Caught between elderly parents and grown kids
Because we’re living longer, it’s not unusual for many of us boomers to have parents still living and growing children. No problem, until the elderly parents get sick or run out of money, and the grown-up kids don’t leave home because they can’t afford anything else. That’s when about 15% of us become the ‘sandwich generation’.
If that sounds like you, here are some ways to cope with being the peanut butter in the middle.
Organise your finances
Whether you’re helping struggling elders or putting children through uni – or both – keep in mind that your own retirement’s looming (or has already arrived). If you have any expensive debt, try clearing those credit cards and personal loans by adding them to your mortgage. You’ll be paying more in mortgage payments, but a whole lot less in interest in the long run.
Then do your best to up your savings, and help your parents organise their finances in the same way.
Talk about wills
Elderly people should have up-to-date wills in place, and so should you. It’s a good idea to establish enduring powers of attorney too, so your parents know their affairs will be taken care of when they’re no longer capable. That might be you or another relative, and could be crucial later on. With wills updated, executors chosen and decisions made around care plans and assets, you’ll all have more peace of mind.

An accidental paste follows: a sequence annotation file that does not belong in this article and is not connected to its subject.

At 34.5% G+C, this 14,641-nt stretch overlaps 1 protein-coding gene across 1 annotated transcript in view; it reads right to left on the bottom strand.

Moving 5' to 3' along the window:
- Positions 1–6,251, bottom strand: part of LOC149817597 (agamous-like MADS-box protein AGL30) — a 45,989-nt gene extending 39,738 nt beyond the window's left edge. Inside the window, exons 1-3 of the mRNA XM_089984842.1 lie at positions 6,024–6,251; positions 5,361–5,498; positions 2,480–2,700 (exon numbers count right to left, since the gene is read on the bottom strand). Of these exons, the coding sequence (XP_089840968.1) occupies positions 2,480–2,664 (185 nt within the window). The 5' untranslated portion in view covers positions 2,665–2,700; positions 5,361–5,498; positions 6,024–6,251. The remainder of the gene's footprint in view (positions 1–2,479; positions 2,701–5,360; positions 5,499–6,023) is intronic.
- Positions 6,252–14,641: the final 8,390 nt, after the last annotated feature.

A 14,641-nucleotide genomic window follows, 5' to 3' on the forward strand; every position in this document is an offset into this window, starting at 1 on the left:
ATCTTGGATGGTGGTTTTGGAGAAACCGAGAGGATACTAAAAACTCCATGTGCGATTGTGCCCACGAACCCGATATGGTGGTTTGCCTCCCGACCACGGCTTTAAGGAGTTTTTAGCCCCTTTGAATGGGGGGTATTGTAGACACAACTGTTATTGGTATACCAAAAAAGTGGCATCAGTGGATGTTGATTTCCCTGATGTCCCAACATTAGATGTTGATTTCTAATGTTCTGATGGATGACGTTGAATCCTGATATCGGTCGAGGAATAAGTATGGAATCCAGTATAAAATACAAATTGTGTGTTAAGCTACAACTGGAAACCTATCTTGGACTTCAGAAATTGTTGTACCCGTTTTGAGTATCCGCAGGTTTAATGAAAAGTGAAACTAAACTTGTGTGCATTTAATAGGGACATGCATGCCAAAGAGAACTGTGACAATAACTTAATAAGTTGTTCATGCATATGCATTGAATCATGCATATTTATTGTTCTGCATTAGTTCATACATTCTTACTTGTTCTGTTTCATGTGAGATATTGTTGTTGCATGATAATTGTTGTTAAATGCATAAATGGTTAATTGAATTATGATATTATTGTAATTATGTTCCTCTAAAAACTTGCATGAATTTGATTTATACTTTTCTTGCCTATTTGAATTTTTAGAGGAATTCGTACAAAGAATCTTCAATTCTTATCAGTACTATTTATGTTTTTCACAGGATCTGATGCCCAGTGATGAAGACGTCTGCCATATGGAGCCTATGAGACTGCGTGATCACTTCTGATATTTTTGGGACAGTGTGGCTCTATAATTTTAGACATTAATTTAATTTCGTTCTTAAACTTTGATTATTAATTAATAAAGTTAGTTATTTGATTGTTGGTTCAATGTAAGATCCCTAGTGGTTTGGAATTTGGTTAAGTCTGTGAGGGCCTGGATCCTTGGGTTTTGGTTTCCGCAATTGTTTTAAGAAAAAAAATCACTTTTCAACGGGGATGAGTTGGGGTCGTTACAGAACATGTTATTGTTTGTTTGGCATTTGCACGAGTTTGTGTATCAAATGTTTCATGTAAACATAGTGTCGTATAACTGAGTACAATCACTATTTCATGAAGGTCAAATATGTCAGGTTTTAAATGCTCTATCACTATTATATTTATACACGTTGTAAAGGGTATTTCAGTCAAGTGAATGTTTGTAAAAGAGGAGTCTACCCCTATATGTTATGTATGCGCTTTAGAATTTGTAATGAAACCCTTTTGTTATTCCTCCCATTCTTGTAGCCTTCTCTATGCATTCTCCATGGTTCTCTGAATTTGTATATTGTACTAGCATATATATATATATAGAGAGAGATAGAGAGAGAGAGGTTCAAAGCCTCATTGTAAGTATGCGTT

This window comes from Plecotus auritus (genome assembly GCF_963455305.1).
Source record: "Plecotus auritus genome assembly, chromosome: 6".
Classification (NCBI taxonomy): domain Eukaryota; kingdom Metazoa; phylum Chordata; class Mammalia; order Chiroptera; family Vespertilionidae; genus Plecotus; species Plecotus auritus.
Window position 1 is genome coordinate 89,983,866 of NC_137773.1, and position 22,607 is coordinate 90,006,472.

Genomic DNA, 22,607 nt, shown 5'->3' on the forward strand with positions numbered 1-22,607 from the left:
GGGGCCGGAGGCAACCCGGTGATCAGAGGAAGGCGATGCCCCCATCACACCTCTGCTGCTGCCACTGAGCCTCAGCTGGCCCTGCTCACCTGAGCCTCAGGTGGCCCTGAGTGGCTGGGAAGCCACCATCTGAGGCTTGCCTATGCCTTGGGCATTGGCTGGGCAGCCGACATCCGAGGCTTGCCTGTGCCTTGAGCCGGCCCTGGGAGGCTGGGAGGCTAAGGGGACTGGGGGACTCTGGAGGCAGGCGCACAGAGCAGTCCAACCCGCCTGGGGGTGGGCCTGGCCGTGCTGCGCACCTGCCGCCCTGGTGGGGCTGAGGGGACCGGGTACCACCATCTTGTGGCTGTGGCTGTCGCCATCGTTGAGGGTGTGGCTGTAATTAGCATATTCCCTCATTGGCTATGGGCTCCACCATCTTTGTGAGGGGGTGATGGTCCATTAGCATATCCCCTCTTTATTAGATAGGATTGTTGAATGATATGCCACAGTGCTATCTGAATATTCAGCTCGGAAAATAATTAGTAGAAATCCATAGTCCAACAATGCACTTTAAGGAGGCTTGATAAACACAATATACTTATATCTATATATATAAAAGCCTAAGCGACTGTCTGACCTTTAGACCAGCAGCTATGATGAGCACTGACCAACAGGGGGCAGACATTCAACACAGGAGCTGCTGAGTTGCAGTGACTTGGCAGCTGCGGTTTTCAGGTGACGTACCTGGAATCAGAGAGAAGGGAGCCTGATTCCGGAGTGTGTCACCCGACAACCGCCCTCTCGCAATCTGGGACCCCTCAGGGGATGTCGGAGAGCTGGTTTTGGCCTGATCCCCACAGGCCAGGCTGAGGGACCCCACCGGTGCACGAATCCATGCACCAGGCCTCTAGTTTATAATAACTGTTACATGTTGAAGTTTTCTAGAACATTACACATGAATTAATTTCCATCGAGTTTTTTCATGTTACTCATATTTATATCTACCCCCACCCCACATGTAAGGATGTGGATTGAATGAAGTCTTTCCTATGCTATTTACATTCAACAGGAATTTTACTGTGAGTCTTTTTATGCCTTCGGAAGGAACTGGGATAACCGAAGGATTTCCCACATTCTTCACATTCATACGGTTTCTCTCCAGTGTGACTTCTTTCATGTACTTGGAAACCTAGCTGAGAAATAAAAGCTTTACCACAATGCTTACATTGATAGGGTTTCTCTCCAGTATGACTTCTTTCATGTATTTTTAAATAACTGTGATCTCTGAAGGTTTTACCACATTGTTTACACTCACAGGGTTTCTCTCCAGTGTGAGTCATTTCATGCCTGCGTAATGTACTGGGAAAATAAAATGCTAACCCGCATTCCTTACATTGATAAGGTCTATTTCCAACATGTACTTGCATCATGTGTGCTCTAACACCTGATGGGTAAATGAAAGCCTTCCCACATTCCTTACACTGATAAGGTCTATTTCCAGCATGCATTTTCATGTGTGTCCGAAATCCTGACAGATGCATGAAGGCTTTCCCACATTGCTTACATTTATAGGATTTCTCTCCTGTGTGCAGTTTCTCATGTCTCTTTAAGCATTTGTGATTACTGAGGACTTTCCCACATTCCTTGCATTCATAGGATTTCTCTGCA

Care that you can’t provide
Whether you’re just too busy or too far away, sometimes you need help caring for your elderly relatives. If rest-home prices are out of reach, think about in-home services like Meals on Wheels or cleaning, many of which are subsidised. Contact other family members for help too – they may be glad to pitch in and give you some respite.
Save for uni fees – or whatever
Your children might be nearly finished high school and are thinking about tertiary education. If you’re smart, you started saving for those uni fees long ago. Keep in mind that your kids don’t get really expensive until they reach adulthood, and even if they decide against uni, what you’ve saved can go toward launching a start-up or a first-home deposit.
If you haven’t started saving, for yourself or your kids, do it now. Every little bit helps.
You aren’t alone
Even people who aren’t in a sandwich situation can understand what you’re facing, and lend a hand. Plus there are many government and volunteer services aimed at caring for the elderly that can offer respite when you need it. Keep in touch with siblings and other relatives – no doubt they care as much as you do and want to help.
Relatives and friends can also be great resources when you’re looking for options for your kids. If they plan to work or study in another town, temporary room and board could be available, and local contacts to help them settle.